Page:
Order, Family Court, New York County (Adetokunbo O. Fasanaya, J.), entered on or about October 13, 2016, which, to the extent appealed from, granted respondent-ex-husband's objections to a modification of an earlier support order (the modified order) and remanded the matter for recalculation by the Support Magistrate, unanimously reversed, on the law and the facts, without costs, the objections denied, and the modified order reinstated. Appeal from order, Family Court, New York County (Karen D. Kolomechuk, Support Magistrate), entered on or about November 15, 2016, issued upon the aforementioned remand, unanimously dismissed, without costs, as academic.
The modified order was consistent with the application of the statutory formula followed in Matter of Cassano v Cassano (85 N.Y.2d 649, 651 , citing Family Ct Act § 413; Domestic Relations Law § 240]), and the Support Magistrate did not improvidently exercise her discretion in issuing it. The Support Magistrate properly calculated the husband's 2015 salary as $126,160.15, which was the salary the husband testified to at the support hearing and the amount of his gross income as reflected on his 2015 W-2. The husband's voluntarily deferred income in the form of his 401(k) contributions was properly included in his income (Family Ct Act § 413(1)(b)(5)(iii); see also Gilbert v Gilbert, 32 A.D.3d 414, 416 [2d Dept 2006]).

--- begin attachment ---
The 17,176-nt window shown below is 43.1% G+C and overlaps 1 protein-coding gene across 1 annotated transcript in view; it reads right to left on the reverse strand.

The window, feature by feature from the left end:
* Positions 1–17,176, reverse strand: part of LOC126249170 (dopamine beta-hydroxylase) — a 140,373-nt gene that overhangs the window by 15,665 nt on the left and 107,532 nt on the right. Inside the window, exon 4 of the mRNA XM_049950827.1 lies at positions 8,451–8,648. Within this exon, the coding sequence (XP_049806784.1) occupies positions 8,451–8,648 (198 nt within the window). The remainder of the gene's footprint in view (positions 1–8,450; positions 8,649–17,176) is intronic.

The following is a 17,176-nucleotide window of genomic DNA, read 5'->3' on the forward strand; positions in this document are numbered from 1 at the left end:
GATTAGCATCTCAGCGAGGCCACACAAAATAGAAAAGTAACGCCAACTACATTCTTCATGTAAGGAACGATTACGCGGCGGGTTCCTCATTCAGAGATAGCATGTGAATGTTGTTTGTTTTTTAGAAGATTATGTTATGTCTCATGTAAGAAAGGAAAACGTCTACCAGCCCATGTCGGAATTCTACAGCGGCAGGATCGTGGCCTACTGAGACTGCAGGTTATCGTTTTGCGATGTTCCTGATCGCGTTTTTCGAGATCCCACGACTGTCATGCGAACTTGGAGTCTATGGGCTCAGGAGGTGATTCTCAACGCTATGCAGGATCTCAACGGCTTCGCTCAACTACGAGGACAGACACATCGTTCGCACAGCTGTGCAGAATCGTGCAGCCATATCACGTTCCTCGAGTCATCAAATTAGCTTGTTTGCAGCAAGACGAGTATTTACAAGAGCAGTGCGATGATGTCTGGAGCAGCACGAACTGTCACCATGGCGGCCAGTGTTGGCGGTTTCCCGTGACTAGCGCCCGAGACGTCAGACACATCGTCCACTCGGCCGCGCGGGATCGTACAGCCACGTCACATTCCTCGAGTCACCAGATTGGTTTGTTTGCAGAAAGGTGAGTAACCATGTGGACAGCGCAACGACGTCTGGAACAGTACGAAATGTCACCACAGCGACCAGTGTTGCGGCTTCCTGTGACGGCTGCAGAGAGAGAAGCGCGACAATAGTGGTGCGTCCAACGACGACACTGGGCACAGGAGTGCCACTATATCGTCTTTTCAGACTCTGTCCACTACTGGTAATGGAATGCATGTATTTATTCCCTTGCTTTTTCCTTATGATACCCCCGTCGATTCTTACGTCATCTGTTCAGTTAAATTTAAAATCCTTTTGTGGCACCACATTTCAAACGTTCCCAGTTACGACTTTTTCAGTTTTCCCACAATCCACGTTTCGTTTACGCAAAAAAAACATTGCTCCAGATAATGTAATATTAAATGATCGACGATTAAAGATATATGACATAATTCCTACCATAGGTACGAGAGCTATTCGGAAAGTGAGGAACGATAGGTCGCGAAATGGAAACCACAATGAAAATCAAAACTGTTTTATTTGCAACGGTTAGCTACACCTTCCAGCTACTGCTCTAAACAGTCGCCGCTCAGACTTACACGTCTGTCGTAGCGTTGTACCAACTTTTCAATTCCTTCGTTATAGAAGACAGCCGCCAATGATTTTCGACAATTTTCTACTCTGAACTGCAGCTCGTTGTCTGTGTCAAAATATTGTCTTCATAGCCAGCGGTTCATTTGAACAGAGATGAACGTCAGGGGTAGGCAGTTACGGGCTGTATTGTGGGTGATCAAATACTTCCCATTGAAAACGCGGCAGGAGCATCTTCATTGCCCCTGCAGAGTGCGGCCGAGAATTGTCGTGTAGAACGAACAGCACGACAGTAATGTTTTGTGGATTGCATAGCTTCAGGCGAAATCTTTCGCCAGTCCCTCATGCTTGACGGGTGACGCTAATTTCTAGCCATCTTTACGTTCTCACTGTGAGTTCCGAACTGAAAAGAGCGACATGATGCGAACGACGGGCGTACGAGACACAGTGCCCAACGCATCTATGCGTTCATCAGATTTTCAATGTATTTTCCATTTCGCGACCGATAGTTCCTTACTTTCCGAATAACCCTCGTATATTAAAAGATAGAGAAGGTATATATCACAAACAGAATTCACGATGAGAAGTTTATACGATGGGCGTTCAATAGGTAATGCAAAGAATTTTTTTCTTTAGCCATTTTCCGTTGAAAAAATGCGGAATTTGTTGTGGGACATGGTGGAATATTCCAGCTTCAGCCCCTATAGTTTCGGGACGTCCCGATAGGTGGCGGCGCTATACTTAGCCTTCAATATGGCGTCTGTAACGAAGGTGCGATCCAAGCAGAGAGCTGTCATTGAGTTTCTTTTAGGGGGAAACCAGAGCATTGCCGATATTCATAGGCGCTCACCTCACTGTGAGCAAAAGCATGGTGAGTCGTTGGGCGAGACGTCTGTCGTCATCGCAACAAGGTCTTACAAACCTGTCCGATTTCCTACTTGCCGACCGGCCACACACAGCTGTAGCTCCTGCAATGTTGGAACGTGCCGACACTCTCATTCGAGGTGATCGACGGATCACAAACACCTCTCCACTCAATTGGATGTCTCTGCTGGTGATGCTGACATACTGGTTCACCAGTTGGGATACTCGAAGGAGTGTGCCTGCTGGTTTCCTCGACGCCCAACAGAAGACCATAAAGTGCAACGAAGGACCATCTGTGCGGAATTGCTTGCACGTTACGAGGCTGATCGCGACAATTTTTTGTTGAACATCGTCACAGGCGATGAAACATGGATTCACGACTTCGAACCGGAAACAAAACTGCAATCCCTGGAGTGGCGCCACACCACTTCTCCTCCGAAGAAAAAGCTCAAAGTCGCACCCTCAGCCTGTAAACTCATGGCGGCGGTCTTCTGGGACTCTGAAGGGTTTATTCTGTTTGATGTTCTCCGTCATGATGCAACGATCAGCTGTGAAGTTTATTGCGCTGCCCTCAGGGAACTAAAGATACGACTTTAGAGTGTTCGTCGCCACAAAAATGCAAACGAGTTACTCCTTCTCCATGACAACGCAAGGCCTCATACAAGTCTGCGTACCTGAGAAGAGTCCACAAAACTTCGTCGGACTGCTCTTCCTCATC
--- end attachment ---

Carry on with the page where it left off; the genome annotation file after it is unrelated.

The Family Court also incorrectly found that the Support Magistrate improperly applied the Child Support Standards Act (CSSA) to the parties' combined income above the statutory cap of $143,000. The Support Magistrate had the option of applying the statutory percentage (here, 17% for one child) "and/or" the statutory factors contained in subsection (f) of Family Ct Act § 413, or some combination of those two methods (see Cassano, 85 NY2d at 653-654; see also Gina P. v Stephen S., 33 A.D.3d 412 [1st Dept 2006]). The Support Magistrate elected to apply the statutory percentage to the parties' above-the-cap income and provided three sound reasons for doing do, including the child's special needs, which was not an improvident exercise of discretion (id.; see also Anonymous v Anonymous, 286 A.D.2d 585 [1st Dept 2001]).
THIS CONSTITUTES THE DECISION AND ORDER OF THE SUPREME COURT, APPELLATE DIVISION, FIRST DEPARTMENT.